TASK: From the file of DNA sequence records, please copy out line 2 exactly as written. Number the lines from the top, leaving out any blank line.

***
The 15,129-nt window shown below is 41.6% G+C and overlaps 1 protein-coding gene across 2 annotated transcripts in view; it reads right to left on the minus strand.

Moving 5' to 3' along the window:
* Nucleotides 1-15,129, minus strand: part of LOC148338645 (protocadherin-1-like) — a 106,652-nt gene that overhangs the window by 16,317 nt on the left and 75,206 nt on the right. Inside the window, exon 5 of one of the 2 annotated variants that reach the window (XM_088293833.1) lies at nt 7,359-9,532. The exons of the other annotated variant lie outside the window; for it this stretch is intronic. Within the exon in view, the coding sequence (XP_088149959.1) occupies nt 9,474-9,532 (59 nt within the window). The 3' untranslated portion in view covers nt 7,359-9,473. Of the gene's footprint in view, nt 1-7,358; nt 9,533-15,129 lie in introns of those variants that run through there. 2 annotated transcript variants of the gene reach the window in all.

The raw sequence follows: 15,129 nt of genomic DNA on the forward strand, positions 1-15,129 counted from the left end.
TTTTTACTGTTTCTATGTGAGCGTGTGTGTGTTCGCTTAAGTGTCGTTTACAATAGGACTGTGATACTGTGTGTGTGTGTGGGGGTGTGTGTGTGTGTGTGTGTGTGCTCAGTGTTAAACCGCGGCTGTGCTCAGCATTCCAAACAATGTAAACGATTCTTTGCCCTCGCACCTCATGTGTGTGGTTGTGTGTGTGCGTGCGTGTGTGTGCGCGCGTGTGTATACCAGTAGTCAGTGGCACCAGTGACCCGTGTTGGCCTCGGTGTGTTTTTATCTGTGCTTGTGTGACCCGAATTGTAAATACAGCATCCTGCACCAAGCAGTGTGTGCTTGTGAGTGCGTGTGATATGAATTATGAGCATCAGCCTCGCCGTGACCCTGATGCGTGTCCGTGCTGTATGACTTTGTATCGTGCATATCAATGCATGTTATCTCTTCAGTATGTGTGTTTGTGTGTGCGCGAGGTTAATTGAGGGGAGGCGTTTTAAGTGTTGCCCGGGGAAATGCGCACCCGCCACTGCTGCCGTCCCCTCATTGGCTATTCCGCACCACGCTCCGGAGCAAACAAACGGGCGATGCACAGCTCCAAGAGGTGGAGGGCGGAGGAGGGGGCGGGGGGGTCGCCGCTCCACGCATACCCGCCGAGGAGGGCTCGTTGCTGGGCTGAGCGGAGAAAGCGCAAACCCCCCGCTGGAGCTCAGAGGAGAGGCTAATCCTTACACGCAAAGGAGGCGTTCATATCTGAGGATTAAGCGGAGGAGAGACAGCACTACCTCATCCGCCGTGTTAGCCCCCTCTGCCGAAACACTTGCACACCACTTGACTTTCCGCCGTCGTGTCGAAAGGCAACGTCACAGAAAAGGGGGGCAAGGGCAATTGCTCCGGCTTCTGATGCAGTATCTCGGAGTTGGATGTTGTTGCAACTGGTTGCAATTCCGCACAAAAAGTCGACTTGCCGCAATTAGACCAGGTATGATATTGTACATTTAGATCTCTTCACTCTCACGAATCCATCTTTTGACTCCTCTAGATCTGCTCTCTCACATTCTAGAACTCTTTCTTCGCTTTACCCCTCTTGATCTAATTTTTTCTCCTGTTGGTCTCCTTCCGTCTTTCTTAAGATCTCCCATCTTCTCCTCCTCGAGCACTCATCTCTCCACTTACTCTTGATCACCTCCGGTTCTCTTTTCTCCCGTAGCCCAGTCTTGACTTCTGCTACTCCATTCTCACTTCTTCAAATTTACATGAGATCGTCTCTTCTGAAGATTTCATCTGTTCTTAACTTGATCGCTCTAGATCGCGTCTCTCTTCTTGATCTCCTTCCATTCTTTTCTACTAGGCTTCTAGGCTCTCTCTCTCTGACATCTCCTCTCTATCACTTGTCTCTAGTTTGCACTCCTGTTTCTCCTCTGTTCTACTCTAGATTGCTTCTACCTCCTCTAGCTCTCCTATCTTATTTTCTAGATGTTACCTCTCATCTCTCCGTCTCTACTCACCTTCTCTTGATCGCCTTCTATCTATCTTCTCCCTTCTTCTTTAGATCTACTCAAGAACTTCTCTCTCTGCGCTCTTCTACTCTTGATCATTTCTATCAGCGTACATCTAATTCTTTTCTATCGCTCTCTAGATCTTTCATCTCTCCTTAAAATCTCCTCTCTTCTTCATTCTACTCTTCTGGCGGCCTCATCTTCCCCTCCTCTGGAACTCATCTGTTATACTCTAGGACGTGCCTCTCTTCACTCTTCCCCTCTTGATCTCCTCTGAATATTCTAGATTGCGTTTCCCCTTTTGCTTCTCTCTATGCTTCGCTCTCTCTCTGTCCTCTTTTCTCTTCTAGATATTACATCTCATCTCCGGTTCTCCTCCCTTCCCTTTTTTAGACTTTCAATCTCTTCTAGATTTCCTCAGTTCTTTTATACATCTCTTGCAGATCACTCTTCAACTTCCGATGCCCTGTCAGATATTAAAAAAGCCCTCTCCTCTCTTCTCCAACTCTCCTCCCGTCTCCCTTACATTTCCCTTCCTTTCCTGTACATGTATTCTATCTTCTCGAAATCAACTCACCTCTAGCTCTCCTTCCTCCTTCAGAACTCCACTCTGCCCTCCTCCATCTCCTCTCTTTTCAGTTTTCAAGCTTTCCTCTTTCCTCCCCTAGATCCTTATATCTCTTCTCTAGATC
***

Moving 5' to 3' along the window: